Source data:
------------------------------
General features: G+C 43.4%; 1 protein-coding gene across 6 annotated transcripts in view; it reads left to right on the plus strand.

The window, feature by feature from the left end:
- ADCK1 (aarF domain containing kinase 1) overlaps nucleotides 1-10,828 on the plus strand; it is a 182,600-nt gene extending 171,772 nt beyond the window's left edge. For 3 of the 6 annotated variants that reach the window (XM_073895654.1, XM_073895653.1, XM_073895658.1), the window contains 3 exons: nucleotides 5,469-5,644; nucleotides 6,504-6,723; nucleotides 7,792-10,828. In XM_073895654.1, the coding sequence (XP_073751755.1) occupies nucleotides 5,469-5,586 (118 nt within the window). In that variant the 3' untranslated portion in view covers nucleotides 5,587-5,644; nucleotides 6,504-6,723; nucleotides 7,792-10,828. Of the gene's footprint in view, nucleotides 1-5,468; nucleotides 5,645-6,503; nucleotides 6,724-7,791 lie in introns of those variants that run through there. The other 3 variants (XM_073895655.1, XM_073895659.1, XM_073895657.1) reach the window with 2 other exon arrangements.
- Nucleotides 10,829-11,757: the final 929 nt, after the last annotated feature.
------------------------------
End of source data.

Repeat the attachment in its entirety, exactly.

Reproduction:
General features: G+C 43.4%; 1 protein-coding gene across 6 annotated transcripts in view; it reads left to right on the plus strand.

The window, feature by feature from the left end:
- ADCK1 (aarF domain containing kinase 1) overlaps nucleotides 1-10,828 on the plus strand; it is a 182,600-nt gene extending 171,772 nt beyond the window's left edge. For 3 of the 6 annotated variants that reach the window (XM_073895654.1, XM_073895653.1, XM_073895658.1), the window contains 3 exons: nucleotides 5,469-5,644; nucleotides 6,504-6,723; nucleotides 7,792-10,828. In XM_073895654.1, the coding sequence (XP_073751755.1) occupies nucleotides 5,469-5,586 (118 nt within the window). In that variant the 3' untranslated portion in view covers nucleotides 5,587-5,644; nucleotides 6,504-6,723; nucleotides 7,792-10,828. Of the gene's footprint in view, nucleotides 1-5,468; nucleotides 5,645-6,503; nucleotides 6,724-7,791 lie in introns of those variants that run through there. The other 3 variants (XM_073895655.1, XM_073895659.1, XM_073895657.1) reach the window with 2 other exon arrangements.
- Nucleotides 10,829-11,757: the final 929 nt, after the last annotated feature.